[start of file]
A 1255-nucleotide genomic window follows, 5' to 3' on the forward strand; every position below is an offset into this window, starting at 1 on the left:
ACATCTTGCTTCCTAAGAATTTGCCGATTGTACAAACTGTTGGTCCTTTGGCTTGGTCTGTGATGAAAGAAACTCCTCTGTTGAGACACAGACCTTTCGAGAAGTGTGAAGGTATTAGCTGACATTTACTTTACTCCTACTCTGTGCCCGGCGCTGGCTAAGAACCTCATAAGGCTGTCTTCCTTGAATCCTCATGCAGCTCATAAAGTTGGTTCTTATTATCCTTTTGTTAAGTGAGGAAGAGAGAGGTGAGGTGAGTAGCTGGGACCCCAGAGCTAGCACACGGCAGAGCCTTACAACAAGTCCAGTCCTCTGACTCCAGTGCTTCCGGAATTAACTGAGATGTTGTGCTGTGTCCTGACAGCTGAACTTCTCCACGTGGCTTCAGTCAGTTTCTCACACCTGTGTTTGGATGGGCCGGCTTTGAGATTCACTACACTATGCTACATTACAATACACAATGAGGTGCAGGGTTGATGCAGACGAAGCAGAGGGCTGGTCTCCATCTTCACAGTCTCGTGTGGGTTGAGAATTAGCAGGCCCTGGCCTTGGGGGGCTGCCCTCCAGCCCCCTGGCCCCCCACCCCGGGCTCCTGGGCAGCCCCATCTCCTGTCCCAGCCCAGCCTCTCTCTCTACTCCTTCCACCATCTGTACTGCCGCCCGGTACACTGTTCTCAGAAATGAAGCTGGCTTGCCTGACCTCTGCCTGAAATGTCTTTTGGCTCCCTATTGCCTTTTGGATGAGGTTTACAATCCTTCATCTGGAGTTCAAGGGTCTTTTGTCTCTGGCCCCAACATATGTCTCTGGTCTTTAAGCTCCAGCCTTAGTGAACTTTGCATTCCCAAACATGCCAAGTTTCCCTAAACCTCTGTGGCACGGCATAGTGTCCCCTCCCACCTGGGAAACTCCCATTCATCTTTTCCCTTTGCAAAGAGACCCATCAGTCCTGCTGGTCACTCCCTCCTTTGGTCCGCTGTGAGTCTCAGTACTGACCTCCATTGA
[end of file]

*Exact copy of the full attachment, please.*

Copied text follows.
A 1255-nucleotide genomic window follows, 5' to 3' on the forward strand; every position below is an offset into this window, starting at 1 on the left:
ACATCTTGCTTCCTAAGAATTTGCCGATTGTACAAACTGTTGGTCCTTTGGCTTGGTCTGTGATGAAAGAAACTCCTCTGTTGAGACACAGACCTTTCGAGAAGTGTGAAGGTATTAGCTGACATTTACTTTACTCCTACTCTGTGCCCGGCGCTGGCTAAGAACCTCATAAGGCTGTCTTCCTTGAATCCTCATGCAGCTCATAAAGTTGGTTCTTATTATCCTTTTGTTAAGTGAGGAAGAGAGAGGTGAGGTGAGTAGCTGGGACCCCAGAGCTAGCACACGGCAGAGCCTTACAACAAGTCCAGTCCTCTGACTCCAGTGCTTCCGGAATTAACTGAGATGTTGTGCTGTGTCCTGACAGCTGAACTTCTCCACGTGGCTTCAGTCAGTTTCTCACACCTGTGTTTGGATGGGCCGGCTTTGAGATTCACTACACTATGCTACATTACAATACACAATGAGGTGCAGGGTTGATGCAGACGAAGCAGAGGGCTGGTCTCCATCTTCACAGTCTCGTGTGGGTTGAGAATTAGCAGGCCCTGGCCTTGGGGGGCTGCCCTCCAGCCCCCTGGCCCCCCACCCCGGGCTCCTGGGCAGCCCCATCTCCTGTCCCAGCCCAGCCTCTCTCTCTACTCCTTCCACCATCTGTACTGCCGCCCGGTACACTGTTCTCAGAAATGAAGCTGGCTTGCCTGACCTCTGCCTGAAATGTCTTTTGGCTCCCTATTGCCTTTTGGATGAGGTTTACAATCCTTCATCTGGAGTTCAAGGGTCTTTTGTCTCTGGCCCCAACATATGTCTCTGGTCTTTAAGCTCCAGCCTTAGTGAACTTTGCATTCCCAAACATGCCAAGTTTCCCTAAACCTCTGTGGCACGGCATAGTGTCCCCTCCCACCTGGGAAACTCCCATTCATCTTTTCCCTTTGCAAAGAGACCCATCAGTCCTGCTGGTCACTCCCTCCTTTGGTCCGCTGTGAGTCTCAGTACTGACCTCCATTGA